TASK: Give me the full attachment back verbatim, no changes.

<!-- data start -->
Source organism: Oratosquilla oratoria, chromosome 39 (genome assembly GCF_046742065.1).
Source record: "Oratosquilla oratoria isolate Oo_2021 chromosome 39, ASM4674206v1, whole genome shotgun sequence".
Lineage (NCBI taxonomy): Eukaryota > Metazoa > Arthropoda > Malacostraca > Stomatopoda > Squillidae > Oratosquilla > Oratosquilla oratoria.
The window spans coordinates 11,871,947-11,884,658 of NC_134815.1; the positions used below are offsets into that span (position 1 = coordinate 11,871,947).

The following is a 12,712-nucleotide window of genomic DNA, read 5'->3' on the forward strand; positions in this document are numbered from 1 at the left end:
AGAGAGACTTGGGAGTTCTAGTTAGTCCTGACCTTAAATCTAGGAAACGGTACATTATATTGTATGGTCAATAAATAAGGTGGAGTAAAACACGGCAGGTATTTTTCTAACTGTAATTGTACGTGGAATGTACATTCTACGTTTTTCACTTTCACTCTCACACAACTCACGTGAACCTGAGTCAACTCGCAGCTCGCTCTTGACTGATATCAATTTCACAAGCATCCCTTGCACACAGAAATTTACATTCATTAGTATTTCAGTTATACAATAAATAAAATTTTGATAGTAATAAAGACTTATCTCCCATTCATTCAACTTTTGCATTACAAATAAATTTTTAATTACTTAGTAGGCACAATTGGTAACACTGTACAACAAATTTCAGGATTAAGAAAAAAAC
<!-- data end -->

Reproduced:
Source organism: Oratosquilla oratoria, chromosome 39 (genome assembly GCF_046742065.1).
Source record: "Oratosquilla oratoria isolate Oo_2021 chromosome 39, ASM4674206v1, whole genome shotgun sequence".
Lineage (NCBI taxonomy): Eukaryota > Metazoa > Arthropoda > Malacostraca > Stomatopoda > Squillidae > Oratosquilla > Oratosquilla oratoria.
The window spans coordinates 11,871,947-11,884,658 of NC_134815.1; the positions used below are offsets into that span (position 1 = coordinate 11,871,947).

The following is a 12,712-nucleotide window of genomic DNA, read 5'->3' on the forward strand; positions in this document are numbered from 1 at the left end:
AGAGAGACTTGGGAGTTCTAGTTAGTCCTGACCTTAAATCTAGGAAACGGTACATTATATTGTATGGTCAATAAATAAGGTGGAGTAAAACACGGCAGGTATTTTTCTAACTGTAATTGTACGTGGAATGTACATTCTACGTTTTTCACTTTCACTCTCACACAACTCACGTGAACCTGAGTCAACTCGCAGCTCGCTCTTGACTGATATCAATTTCACAAGCATCCCTTGCACACAGAAATTTACATTCATTAGTATTTCAGTTATACAATAAATAAAATTTTGATAGTAATAAAGACTTATCTCCCATTCATTCAACTTTTGCATTACAAATAAATTTTTAATTACTTAGTAGGCACAATTGGTAACACTGTACAACAAATTTCAGGATTAAGAAAAAAAC